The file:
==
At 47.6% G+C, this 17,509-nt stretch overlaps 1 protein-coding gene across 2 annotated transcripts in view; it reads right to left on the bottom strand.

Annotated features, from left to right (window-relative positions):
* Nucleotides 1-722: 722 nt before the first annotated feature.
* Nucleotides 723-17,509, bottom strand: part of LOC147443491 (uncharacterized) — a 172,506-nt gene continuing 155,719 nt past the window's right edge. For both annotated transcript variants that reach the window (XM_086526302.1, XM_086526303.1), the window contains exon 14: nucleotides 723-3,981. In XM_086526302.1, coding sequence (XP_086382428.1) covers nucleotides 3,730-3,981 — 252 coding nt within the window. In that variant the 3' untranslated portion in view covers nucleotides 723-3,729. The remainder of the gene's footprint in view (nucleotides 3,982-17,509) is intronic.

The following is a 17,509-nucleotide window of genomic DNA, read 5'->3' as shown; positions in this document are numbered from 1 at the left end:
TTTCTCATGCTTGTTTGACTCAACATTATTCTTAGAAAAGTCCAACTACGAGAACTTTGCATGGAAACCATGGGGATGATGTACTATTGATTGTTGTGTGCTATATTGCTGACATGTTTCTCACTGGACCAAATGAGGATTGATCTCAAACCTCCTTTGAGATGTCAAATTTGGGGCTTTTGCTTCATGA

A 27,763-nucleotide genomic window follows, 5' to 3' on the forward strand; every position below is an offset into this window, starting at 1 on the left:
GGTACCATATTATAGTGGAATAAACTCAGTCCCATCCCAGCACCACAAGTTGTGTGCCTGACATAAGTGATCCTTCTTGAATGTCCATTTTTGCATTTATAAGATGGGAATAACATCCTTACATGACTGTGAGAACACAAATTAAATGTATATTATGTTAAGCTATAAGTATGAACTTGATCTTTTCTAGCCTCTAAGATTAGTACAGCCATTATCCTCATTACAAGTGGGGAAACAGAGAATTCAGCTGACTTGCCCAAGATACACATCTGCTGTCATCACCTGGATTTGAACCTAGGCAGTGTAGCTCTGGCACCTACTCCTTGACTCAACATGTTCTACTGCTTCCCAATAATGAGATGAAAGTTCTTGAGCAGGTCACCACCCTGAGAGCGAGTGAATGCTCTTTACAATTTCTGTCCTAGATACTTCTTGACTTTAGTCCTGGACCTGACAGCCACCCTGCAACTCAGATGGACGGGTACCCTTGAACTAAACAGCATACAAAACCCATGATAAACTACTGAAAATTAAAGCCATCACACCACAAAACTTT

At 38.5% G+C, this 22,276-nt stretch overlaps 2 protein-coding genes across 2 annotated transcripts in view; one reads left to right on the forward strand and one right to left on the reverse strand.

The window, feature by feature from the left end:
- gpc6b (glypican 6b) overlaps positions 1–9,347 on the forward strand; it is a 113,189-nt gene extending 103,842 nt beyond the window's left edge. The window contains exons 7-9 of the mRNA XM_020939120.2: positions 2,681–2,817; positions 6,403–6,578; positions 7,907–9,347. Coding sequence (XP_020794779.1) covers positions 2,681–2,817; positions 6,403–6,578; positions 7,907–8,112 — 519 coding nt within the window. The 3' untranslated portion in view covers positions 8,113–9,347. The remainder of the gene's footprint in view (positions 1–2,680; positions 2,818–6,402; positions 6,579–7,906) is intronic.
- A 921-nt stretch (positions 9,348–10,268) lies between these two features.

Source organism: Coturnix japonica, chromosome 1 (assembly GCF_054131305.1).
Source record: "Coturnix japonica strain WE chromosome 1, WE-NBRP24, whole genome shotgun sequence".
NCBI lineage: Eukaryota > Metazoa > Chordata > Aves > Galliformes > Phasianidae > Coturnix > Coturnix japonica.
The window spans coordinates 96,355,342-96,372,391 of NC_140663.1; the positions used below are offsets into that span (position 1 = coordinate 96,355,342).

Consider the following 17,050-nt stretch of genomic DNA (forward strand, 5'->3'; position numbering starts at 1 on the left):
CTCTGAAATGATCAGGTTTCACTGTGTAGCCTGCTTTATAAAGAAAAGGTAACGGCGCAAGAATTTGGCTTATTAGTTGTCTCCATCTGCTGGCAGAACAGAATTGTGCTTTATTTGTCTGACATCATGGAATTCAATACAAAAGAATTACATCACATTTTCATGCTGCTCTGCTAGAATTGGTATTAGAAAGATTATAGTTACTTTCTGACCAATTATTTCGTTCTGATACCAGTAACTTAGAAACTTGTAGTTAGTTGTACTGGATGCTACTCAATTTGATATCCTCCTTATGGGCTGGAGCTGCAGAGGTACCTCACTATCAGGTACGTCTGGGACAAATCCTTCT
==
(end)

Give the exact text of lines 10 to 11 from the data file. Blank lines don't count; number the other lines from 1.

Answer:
The window, feature by feature from the left end:
- gpc6b (glypican 6b) overlaps positions 1–9,347 on the forward strand; it is a 113,189-nt gene extending 103,842 nt beyond the window's left edge. The window contains exons 7-9 of the mRNA XM_020939120.2: positions 2,681–2,817; positions 6,403–6,578; positions 7,907–9,347. Coding sequence (XP_020794779.1) covers positions 2,681–2,817; positions 6,403–6,578; positions 7,907–8,112 — 519 coding nt within the window. The 3' untranslated portion in view covers positions 8,113–9,347. The remainder of the gene's footprint in view (positions 1–2,680; positions 2,818–6,402; positions 6,579–7,906) is intronic.